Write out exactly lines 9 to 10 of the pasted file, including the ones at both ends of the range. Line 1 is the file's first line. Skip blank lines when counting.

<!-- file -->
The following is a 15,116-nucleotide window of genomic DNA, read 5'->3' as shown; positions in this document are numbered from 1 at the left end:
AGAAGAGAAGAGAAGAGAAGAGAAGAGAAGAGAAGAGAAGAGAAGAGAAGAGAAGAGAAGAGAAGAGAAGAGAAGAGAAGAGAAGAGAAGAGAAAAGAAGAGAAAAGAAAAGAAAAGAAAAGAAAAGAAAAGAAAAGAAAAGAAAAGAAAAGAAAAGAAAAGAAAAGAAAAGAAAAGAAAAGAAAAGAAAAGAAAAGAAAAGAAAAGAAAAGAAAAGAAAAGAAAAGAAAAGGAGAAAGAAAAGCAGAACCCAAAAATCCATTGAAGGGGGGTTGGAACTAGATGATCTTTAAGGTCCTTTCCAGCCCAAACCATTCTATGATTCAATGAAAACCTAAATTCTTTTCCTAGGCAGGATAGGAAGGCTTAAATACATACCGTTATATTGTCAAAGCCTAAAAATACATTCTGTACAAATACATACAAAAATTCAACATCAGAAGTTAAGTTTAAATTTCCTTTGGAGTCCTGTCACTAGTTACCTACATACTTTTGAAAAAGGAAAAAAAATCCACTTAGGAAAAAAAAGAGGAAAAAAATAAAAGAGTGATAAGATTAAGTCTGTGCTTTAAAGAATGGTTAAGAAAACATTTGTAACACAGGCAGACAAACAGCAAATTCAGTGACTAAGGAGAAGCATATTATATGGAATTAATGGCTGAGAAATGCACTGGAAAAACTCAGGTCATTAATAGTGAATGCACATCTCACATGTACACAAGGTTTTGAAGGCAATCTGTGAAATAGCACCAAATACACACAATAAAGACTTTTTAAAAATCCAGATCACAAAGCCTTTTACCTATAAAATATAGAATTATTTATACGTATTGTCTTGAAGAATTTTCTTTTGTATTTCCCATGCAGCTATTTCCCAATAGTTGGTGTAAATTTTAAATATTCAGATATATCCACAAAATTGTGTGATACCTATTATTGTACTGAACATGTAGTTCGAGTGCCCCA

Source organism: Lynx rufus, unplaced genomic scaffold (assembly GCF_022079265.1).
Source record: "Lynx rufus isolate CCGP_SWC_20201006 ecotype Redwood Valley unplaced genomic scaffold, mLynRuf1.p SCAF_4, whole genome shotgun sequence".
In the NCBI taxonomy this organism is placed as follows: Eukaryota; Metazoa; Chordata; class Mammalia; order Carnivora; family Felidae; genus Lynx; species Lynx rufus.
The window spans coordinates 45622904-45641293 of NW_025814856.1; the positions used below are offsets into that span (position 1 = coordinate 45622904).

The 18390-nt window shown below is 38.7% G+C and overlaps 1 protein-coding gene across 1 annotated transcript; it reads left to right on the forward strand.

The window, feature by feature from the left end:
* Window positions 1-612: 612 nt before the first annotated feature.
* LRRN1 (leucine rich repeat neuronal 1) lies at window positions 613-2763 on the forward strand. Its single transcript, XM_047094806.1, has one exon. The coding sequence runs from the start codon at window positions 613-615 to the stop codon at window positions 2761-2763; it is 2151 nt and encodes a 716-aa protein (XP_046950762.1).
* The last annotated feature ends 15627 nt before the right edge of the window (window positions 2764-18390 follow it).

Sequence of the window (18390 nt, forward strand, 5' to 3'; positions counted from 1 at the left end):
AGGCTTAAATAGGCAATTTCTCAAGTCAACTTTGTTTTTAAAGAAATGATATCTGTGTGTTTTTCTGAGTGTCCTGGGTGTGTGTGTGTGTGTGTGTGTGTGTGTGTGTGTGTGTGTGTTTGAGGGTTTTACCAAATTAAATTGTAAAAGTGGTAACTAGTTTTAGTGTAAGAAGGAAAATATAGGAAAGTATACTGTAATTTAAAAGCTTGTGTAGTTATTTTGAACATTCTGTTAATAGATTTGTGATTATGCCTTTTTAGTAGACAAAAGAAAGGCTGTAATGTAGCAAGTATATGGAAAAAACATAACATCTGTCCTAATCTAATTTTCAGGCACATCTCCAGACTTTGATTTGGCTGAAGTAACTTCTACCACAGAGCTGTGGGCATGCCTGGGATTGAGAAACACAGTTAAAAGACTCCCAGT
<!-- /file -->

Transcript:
* Window positions 1-612: 612 nt before the first annotated feature.
* LRRN1 (leucine rich repeat neuronal 1) lies at window positions 613-2763 on the forward strand. Its single transcript, XM_047094806.1, has one exon. The coding sequence runs from the start codon at window positions 613-615 to the stop codon at window positions 2761-2763; it is 2151 nt and encodes a 716-aa protein (XP_046950762.1).